This book demonstrates that, rather than being an exceptional or unusual phenomenon, multilingualism is fundamental to modernist fiction. Focusing on the use of different languages by key modernist writers including D.H. Lawrence, Dorothy Richardson, Katherine Mansfield, Jean Rhys, James Joyce and Samuel Beckett, Juliette Taylor-Batty examines the textual representation of interlingual encounters, the stylisation of translational discourse, the use of interlingual compositional processes, and the deliberate mixing of languages for stylistic purposes. She demonstrates that linguistic plurality is central to modernist forms of defamiliarisation, and examines the ways in which multilingual fiction of the period can be seen to reflect and challenge notions of national and linguistic 'rootedness'. This book demonstrates that much modernist fiction challenges contemporary anxieties regarding the 'artificiality' of 'cosmopolitan' forms of multilingualism, manifesting instead a fascination with processes of interlingual interference and mixing, and with subversive translational processes that fundamentally undermine traditional distinctions between original and translation, native and foreigner, mother tongue and foreign language.Samuel Becketta#39;s aCompany/Compagniea andaA Pieceof Monologue/Soloa: A Bilingual Variorum Edition, ed. Charles ... Problems in General Linguistics, trans. ... Gerri Kimber andJanet Wilson(Basingstoke: Palgrave Macmillan, 2011), pp.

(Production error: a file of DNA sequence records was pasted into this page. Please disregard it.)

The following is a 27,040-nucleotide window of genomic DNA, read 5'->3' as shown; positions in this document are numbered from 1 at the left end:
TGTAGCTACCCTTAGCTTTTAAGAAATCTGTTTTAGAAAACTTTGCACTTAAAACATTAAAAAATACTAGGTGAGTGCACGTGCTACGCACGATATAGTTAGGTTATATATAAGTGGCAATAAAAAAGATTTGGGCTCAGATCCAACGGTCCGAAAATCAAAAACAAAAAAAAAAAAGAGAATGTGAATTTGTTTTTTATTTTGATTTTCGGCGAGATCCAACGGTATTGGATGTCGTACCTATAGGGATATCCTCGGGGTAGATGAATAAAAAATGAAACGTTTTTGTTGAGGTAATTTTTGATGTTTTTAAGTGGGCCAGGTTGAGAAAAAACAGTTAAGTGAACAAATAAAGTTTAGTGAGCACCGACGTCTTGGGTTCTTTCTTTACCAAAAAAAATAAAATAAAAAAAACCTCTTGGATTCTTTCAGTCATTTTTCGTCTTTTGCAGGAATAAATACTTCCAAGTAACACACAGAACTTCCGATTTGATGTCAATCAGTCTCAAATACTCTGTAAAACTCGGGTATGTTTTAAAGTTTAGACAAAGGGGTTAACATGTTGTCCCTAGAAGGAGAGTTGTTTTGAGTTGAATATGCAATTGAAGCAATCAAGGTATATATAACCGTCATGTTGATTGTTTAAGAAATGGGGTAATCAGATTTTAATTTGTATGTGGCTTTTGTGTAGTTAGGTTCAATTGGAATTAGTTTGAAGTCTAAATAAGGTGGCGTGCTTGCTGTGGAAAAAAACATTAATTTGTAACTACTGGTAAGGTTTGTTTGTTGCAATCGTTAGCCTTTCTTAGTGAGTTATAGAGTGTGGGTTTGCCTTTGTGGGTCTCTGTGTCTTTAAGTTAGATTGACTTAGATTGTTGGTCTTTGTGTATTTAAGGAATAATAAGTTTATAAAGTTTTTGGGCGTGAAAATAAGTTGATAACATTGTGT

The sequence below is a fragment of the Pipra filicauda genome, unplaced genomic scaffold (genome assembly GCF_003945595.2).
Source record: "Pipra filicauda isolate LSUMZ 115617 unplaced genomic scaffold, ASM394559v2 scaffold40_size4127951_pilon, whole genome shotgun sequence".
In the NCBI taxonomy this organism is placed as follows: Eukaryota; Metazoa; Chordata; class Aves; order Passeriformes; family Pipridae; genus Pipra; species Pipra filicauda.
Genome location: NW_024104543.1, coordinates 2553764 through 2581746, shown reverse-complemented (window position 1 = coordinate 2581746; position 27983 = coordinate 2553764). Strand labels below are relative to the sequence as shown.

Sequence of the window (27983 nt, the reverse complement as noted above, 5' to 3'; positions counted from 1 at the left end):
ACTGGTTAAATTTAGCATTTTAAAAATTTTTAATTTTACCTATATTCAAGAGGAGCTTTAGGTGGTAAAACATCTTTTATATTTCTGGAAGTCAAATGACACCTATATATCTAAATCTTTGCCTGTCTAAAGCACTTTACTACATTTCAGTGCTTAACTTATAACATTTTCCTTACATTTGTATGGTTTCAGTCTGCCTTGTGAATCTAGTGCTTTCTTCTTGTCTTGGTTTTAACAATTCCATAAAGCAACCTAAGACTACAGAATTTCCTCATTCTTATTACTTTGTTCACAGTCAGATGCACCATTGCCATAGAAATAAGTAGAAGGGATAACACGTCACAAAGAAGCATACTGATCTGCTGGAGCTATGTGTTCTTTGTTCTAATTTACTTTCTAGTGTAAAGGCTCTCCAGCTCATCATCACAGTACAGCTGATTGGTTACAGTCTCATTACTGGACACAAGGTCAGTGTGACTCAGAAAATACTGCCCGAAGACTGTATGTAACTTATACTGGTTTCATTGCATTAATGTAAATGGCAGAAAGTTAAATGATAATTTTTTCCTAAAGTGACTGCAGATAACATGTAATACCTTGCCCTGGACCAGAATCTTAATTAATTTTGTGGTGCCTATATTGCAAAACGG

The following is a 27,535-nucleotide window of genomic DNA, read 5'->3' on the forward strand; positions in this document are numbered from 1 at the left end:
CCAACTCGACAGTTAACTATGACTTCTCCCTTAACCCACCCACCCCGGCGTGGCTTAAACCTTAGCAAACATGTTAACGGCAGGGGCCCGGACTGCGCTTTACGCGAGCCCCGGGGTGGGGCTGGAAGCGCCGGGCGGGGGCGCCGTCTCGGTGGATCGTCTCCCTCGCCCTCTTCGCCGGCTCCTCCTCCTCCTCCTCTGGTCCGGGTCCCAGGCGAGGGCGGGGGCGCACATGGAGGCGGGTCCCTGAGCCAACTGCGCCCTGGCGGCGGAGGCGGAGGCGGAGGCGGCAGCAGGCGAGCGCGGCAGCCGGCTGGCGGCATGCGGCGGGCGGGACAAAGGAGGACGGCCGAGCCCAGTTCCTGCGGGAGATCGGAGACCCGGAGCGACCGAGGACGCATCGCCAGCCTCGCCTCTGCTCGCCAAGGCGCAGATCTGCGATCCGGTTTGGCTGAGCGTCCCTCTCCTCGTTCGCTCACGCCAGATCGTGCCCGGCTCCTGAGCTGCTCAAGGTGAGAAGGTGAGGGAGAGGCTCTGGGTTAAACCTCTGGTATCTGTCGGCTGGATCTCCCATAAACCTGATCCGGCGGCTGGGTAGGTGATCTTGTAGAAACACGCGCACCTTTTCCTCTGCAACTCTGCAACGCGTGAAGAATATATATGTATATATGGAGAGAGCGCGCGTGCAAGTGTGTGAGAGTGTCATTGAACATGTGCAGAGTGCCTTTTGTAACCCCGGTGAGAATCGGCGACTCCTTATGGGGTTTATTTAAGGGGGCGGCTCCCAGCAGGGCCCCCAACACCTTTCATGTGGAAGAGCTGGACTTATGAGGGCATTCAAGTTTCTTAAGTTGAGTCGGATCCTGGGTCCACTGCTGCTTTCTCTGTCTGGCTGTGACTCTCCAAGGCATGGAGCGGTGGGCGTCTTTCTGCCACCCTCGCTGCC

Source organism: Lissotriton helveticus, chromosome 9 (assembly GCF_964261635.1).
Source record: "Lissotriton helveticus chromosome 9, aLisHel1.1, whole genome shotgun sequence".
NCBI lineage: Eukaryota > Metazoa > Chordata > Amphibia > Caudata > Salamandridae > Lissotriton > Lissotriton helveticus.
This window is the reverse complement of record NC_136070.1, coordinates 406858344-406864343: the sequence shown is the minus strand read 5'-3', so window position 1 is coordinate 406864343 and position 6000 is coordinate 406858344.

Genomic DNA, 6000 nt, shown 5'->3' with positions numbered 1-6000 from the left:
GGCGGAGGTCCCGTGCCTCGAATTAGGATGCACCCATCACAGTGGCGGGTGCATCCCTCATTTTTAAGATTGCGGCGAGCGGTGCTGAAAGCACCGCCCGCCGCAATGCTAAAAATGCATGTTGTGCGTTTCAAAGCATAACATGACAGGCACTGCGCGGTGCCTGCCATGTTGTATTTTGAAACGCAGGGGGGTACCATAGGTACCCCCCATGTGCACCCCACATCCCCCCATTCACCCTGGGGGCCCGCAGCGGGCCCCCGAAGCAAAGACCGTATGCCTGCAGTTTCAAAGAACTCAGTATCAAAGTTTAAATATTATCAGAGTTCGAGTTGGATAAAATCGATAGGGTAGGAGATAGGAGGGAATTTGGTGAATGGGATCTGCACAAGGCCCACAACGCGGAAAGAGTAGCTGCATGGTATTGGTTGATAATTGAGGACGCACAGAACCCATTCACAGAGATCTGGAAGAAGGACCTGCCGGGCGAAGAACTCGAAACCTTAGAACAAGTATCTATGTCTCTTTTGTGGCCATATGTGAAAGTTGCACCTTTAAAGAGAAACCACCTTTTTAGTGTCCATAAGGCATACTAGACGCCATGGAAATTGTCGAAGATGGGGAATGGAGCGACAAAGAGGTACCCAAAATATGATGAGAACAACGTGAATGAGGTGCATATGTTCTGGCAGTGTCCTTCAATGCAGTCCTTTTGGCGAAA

|Title||:||Multilingualism in Modernist Fiction|
|Publisher||:||Palgrave Macmillan - 2013-07-26|